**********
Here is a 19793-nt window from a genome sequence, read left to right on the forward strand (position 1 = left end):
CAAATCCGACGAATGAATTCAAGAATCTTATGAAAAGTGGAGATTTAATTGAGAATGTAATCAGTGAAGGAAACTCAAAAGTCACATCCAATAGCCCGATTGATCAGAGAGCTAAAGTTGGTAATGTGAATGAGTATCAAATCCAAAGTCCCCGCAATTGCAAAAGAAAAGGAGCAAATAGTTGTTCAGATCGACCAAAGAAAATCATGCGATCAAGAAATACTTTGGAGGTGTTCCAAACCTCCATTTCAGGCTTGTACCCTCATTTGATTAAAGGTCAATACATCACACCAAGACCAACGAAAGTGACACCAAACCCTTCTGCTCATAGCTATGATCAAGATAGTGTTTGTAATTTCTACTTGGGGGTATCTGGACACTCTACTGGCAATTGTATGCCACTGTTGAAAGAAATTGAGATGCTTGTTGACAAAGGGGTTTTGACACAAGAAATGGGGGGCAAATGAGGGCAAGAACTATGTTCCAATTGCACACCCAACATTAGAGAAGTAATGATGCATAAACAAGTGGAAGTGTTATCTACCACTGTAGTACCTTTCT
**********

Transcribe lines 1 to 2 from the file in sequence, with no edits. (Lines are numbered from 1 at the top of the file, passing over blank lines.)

Here is a 19793-nt window from a genome sequence, read left to right on the forward strand (position 1 = left end):
CAAATCCGACGAATGAATTCAAGAATCTTATGAAAAGTGGAGATTTAATTGAGAATGTAATCAGTGAAGGAAACTCAAAAGTCACATCCAATAGCCCGATTGATCAGAGAGCTAAAGTTGGTAATGTGAATGAGTATCAAATCCAAAGTCCCCGCAATTGCAAAAGAAAAGGAGCAAATAGTTGTTCAGATCGACCAAAGAAAATCATGCGATCAAGAAATACTTTGGAGGTGTTCCAAACCTCCATTTCAGGCTTGTACCCTCATTTGATTAAAGGTCAATACATCACACCAAGACCAACGAAAGTGACACCAAACCCTTCTGCTCATAGCTATGATCAAGATAGTGTTTGTAATTTCTACTTGGGGGTATCTGGACACTCTACTGGCAATTGTATGCCACTGTTGAAAGAAATTGAGATGCTTGTTGACAAAGGGGTTTTGACACAAGAAATGGGGGGCAAATGAGGGCAAGAACTATGTTCCAATTGCACACCCAACATTAGAGAAGTAATGATGCATAAACAAGTGGAAGTGTTATCTACCACTGTAGTACCTTTCT